Expectation and excitement filled the air outside the Kahuku Public & School Library before it opened Thursday as children waited to read to an audience that was all ears — dog ears.

Faces beamed and children trailed behind as a black labradoodle, a black labrador and a Welsh corgi made their way to a large conference room where they would be joined later by a blond labradoodle to hold court with the youngsters.

They came to see the dogs but didn’t realize the benefits they provide.

Arlete Byrne, 33, knew — and that’s why she brought her two young children for the past three years to the Read to Willie the Dog and Friends program sponsored by Hawaii Fi-Do, a nonprofit that trains service dogs. To them it’s a day of fun and pleasure, Byrne said.

“One of the things I notice is it helps their confidence,” Byrne said. “I can sense that with my children.”

Susan Luehrs, who created Hawaii Fi-Do, and volunteers have been sharing their service and therapeutic dogs with children to help them with reading for five years. It began at Ka’a’awa Elementary School when eight special-needs children demonstrated that a canine can be more than a best friend.

It can help improve reading ability, said Luehrs, who retired as a special education teacher from Kahuku High & Intermediate School this year.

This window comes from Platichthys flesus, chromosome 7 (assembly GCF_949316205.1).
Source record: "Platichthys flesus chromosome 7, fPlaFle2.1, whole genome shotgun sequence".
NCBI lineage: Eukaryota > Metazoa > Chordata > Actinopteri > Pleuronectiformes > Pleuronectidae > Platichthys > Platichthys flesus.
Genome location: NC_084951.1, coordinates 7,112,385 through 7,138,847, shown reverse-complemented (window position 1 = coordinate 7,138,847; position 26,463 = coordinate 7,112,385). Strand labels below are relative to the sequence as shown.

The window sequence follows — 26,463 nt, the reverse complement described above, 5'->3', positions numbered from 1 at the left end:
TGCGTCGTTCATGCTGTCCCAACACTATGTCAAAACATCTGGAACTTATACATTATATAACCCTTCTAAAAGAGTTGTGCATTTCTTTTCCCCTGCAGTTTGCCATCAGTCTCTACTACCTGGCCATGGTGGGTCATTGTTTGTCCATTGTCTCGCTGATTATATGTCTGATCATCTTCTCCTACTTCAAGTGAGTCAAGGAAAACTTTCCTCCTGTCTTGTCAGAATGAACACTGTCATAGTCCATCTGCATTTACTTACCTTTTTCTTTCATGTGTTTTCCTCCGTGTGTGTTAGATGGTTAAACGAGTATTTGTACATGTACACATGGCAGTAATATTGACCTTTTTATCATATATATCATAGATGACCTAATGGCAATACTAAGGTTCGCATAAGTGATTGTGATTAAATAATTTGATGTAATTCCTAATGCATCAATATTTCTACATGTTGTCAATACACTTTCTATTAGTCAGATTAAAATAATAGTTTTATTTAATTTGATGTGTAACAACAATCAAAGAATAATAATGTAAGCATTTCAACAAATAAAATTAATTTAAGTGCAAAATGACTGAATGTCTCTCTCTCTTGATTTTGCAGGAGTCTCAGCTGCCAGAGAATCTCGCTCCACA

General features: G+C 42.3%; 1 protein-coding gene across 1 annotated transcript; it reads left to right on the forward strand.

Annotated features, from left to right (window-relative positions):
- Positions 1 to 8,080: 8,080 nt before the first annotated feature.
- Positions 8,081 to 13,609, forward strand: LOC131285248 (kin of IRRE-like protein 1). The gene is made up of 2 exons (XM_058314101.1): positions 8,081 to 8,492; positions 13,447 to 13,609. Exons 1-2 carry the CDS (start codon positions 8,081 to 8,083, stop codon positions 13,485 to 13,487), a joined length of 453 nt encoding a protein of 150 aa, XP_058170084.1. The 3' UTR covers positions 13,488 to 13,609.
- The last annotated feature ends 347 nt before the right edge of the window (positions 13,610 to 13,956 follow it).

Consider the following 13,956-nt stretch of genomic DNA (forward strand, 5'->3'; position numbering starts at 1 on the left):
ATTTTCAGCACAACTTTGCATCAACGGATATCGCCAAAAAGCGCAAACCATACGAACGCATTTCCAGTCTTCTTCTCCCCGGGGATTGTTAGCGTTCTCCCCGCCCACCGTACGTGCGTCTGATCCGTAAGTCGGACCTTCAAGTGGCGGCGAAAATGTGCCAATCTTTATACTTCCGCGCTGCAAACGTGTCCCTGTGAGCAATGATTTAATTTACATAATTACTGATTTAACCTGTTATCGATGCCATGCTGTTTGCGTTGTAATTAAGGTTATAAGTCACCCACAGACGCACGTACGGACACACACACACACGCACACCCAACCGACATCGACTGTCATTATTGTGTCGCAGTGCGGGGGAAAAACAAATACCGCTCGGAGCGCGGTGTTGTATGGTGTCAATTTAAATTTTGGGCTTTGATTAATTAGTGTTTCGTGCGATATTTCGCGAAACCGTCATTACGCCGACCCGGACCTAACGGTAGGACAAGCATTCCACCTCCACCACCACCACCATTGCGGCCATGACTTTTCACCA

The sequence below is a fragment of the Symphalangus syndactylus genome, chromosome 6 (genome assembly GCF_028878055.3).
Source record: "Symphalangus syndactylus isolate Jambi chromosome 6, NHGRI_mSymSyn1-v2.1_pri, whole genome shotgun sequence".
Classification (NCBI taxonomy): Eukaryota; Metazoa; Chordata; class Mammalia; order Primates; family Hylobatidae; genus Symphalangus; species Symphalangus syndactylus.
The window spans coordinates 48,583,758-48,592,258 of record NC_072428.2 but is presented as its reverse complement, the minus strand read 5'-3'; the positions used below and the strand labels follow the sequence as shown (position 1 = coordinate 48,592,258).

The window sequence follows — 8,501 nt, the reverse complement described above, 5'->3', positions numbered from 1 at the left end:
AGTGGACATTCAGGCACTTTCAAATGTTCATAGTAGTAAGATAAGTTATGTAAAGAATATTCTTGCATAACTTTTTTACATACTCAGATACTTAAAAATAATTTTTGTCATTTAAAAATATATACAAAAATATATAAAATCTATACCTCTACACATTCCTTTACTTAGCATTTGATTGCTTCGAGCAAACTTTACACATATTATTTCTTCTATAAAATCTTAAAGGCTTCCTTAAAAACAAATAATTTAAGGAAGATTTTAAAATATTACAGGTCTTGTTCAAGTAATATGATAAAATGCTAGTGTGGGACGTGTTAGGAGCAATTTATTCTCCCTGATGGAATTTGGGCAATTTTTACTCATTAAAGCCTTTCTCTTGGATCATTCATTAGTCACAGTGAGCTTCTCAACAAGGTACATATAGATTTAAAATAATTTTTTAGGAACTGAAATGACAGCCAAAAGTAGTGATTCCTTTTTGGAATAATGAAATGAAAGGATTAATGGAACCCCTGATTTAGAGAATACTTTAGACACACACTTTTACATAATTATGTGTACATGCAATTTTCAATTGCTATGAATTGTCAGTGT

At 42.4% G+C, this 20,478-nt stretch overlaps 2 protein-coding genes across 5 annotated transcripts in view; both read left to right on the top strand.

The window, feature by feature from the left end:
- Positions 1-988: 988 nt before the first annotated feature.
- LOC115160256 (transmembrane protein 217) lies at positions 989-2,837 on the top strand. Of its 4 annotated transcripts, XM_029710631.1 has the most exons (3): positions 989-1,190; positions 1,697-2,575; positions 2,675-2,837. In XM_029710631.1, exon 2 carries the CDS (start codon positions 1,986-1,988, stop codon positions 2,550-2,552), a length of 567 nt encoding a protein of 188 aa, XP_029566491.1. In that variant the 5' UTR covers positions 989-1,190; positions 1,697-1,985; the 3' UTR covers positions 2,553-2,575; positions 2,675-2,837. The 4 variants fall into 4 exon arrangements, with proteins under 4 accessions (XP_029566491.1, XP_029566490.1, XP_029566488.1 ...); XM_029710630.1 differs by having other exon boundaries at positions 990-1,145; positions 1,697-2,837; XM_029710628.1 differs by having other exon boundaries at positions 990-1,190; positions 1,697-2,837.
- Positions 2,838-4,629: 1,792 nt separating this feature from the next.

Since then, students have been reading to Willie and his friends in schools, libraries, homeless shelters and abuse shelters. The animals are certified and some will be placed in private service, including the black labradoodle, Suki, who is being trained to detect seizures. Practicing with the young readers is helping Suki to be calm, Luehrs said.

“It’s hard to say how many kids we touch with the read program, I am sure it is in the thousands by now,” she said. “The therapeutic activities are up there, too.”

The dogs listened attentively to the children at the library and provided a nonjudgmental ear. No one corrects the children or helps them unless they ask, Luehrs said, who recognized a long time ago the therapeutic aspects of dogs. Often children will pet the dogs while reading and that calms the children, she said.

Marc Duke, 11, of Punalu’u, didn’t know what to expect when he signed up for the session but he said it was a good experience with Suki.

“It’s weird and different,” Marc said. “Reading to a dog is unusual.”

Elizabeth Dacuycuy, 8, and a Kahuku Elementary School student, said Willie reminded her of her own dog that had died.

“It was a cool and different experience,” Elizabeth said, “It was really nice to be reading to dogs.”

Her grandmother Carol Ueda thought the experience might be unique.

“It was new for us and a great way to expand the kids’ imaginations and repertoire,” Ueda said.

Next year, the reading program will include a preschool, the Schofield library and Mokapu Elementary School at Marine Corps Base Hawaii, Luehrs said.

At Mokapu, the group will be doing reading and therapy for the children, many of whom have parents in Iraq, she said.

The organization also has a vocational training program and visits various organization such as hospitals and care homes.

Created in 1999, the organization operates with an all-volunteer staff, including handlers, trainers, kennel personnel and groomers.

“People do this for love,” Luehrs said.